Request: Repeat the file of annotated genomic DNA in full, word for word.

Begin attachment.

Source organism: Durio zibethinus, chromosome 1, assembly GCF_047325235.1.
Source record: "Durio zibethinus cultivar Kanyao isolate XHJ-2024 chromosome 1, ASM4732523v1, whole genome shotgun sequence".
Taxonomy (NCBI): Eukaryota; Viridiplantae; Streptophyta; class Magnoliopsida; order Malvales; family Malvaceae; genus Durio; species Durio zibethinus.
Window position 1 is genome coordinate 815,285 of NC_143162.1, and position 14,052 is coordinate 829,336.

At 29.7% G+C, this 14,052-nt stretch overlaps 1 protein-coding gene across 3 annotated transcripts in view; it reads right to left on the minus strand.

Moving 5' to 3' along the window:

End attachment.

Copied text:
Source organism: Durio zibethinus, chromosome 1, assembly GCF_047325235.1.
Source record: "Durio zibethinus cultivar Kanyao isolate XHJ-2024 chromosome 1, ASM4732523v1, whole genome shotgun sequence".
Taxonomy (NCBI): Eukaryota; Viridiplantae; Streptophyta; class Magnoliopsida; order Malvales; family Malvaceae; genus Durio; species Durio zibethinus.
Window position 1 is genome coordinate 815,285 of NC_143162.1, and position 14,052 is coordinate 829,336.

At 29.7% G+C, this 14,052-nt stretch overlaps 1 protein-coding gene across 3 annotated transcripts in view; it reads right to left on the minus strand.

Moving 5' to 3' along the window: